Yes, I think to start with, I'm very pleased with what the guys have done. Our cash costs in Q2 were $10.47, which was $0.43 below Q1. Probably more importantly, it's $1.11 below Q4. If you carve out that half -- the first halves of 2012, 2013, we've dropped our cost about $0.58 over 54 million tons. That equates to about $30 million in savings. And if you kind of break that out, about 30% of it was labor, 30% was maintenance and repair and 20% diesel, and the rest were contractor. The guys did a good job during the quarter and hit on the things that I talked about in my prepared comments. And I think we're feeling pretty good. A lot of these were sustainable cuts.

John W. Eaves

Jeremy, we're in the early stages of kind of our planning for 2014. The budget kicks off here in the next 30, 45 days. And I think we'll have a better idea as we move through the fall on what 2014 looks like. But to give Paul and his team a lot of credit, they -- in a tough environment, they have managed cost control very effectively, and we expect that to continue as we move into next year.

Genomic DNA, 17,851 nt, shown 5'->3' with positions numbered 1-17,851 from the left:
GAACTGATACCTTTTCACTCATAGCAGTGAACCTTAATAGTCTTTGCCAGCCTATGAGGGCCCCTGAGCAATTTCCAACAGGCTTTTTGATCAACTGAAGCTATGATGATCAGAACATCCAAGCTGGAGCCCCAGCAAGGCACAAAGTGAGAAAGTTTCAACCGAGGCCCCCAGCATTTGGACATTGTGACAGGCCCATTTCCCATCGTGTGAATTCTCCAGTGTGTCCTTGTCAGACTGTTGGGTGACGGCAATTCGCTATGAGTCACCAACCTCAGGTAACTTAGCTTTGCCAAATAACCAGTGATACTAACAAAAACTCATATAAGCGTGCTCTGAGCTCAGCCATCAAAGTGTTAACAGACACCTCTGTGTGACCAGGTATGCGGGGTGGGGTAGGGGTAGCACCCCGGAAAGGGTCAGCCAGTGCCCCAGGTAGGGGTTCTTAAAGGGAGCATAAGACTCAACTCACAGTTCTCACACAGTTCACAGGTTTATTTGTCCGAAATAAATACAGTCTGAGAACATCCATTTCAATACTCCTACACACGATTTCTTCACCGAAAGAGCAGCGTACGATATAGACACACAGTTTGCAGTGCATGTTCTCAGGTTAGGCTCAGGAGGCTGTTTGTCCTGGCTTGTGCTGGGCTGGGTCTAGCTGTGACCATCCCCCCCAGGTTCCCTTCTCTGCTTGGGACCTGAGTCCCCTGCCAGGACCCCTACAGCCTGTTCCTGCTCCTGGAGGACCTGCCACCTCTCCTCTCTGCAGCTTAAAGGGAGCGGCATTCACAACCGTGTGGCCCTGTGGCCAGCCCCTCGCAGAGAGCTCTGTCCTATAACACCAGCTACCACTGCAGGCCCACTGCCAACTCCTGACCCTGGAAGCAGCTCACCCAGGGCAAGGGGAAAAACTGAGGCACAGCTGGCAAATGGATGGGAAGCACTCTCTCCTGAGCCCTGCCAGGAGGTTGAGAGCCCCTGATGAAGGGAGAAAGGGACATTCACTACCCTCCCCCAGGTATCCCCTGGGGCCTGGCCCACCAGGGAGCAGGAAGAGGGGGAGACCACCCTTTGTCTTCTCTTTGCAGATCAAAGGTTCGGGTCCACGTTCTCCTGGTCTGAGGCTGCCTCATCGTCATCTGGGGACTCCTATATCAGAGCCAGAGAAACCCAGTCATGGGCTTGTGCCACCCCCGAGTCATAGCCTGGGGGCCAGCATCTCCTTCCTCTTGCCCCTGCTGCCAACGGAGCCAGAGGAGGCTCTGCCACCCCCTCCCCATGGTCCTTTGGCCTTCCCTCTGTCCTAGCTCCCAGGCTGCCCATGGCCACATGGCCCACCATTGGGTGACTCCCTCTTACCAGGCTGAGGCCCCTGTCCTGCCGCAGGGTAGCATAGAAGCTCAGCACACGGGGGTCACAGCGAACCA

Jeremy Sussman - Clarkson Capital Markets, Research Division

Appreciate that. No question the cost control has been excellent. And just a quick follow up. So can you talk about -- John, you talked about markets -- the markets improving. Certainly, utilities, ultimately looking like they'll be below their 5-year average in terms of kind of inventories. Certainly, PRB burning ones anyway. For -- so kind of given that outlook, how do you look at kind of the decision to lock in 19 million, 20 million tons this quarter versus kind of waiting for the market to improve? Can you just give us a sense of kind of how you kind of weigh the 2 options?

John W. Eaves